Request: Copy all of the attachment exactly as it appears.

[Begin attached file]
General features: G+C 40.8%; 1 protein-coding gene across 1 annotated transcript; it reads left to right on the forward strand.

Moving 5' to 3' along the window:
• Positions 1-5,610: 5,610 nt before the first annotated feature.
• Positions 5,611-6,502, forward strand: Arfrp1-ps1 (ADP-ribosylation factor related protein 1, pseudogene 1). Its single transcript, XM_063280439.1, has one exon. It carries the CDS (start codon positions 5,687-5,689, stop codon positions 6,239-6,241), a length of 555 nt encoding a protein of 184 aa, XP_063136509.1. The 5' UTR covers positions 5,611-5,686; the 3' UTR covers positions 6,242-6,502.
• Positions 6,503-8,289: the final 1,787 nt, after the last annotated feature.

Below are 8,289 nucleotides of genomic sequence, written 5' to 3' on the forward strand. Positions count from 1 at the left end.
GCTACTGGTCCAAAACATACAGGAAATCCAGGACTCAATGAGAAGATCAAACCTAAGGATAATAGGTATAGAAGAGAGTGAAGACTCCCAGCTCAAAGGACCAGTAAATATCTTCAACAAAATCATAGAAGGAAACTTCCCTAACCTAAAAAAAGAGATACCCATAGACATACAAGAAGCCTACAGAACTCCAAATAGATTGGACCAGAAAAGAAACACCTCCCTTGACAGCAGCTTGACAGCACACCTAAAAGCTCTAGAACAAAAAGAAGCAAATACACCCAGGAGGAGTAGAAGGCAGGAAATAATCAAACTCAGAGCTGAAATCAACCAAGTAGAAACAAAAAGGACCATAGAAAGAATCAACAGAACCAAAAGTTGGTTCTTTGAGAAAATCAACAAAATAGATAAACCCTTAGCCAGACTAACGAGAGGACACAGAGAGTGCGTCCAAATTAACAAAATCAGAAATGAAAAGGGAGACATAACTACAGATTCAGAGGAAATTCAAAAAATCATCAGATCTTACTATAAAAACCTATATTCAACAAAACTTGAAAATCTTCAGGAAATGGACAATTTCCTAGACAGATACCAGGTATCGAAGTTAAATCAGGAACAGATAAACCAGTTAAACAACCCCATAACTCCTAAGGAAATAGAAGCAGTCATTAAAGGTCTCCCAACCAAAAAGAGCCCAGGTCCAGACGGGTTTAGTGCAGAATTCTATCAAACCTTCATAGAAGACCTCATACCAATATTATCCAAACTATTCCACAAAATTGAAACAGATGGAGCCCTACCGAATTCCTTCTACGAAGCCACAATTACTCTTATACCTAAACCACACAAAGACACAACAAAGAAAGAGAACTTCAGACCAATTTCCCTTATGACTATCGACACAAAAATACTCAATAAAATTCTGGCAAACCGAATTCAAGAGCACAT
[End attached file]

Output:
General features: G+C 40.8%; 1 protein-coding gene across 1 annotated transcript; it reads left to right on the forward strand.

Moving 5' to 3' along the window:
• Positions 1-5,610: 5,610 nt before the first annotated feature.
• Positions 5,611-6,502, forward strand: Arfrp1-ps1 (ADP-ribosylation factor related protein 1, pseudogene 1). Its single transcript, XM_063280439.1, has one exon. It carries the CDS (start codon positions 5,687-5,689, stop codon positions 6,239-6,241), a length of 555 nt encoding a protein of 184 aa, XP_063136509.1. The 5' UTR covers positions 5,611-5,686; the 3' UTR covers positions 6,242-6,502.
• Positions 6,503-8,289: the final 1,787 nt, after the last annotated feature.

Below are 8,289 nucleotides of genomic sequence, written 5' to 3' on the forward strand. Positions count from 1 at the left end.
GCTACTGGTCCAAAACATACAGGAAATCCAGGACTCAATGAGAAGATCAAACCTAAGGATAATAGGTATAGAAGAGAGTGAAGACTCCCAGCTCAAAGGACCAGTAAATATCTTCAACAAAATCATAGAAGGAAACTTCCCTAACCTAAAAAAAGAGATACCCATAGACATACAAGAAGCCTACAGAACTCCAAATAGATTGGACCAGAAAAGAAACACCTCCCTTGACAGCAGCTTGACAGCACACCTAAAAGCTCTAGAACAAAAAGAAGCAAATACACCCAGGAGGAGTAGAAGGCAGGAAATAATCAAACTCAGAGCTGAAATCAACCAAGTAGAAACAAAAAGGACCATAGAAAGAATCAACAGAACCAAAAGTTGGTTCTTTGAGAAAATCAACAAAATAGATAAACCCTTAGCCAGACTAACGAGAGGACACAGAGAGTGCGTCCAAATTAACAAAATCAGAAATGAAAAGGGAGACATAACTACAGATTCAGAGGAAATTCAAAAAATCATCAGATCTTACTATAAAAACCTATATTCAACAAAACTTGAAAATCTTCAGGAAATGGACAATTTCCTAGACAGATACCAGGTATCGAAGTTAAATCAGGAACAGATAAACCAGTTAAACAACCCCATAACTCCTAAGGAAATAGAAGCAGTCATTAAAGGTCTCCCAACCAAAAAGAGCCCAGGTCCAGACGGGTTTAGTGCAGAATTCTATCAAACCTTCATAGAAGACCTCATACCAATATTATCCAAACTATTCCACAAAATTGAAACAGATGGAGCCCTACCGAATTCCTTCTACGAAGCCACAATTACTCTTATACCTAAACCACACAAAGACACAACAAAGAAAGAGAACTTCAGACCAATTTCCCTTATGACTATCGACACAAAAATACTCAATAAAATTCTGGCAAACCGAATTCAAGAGCACAT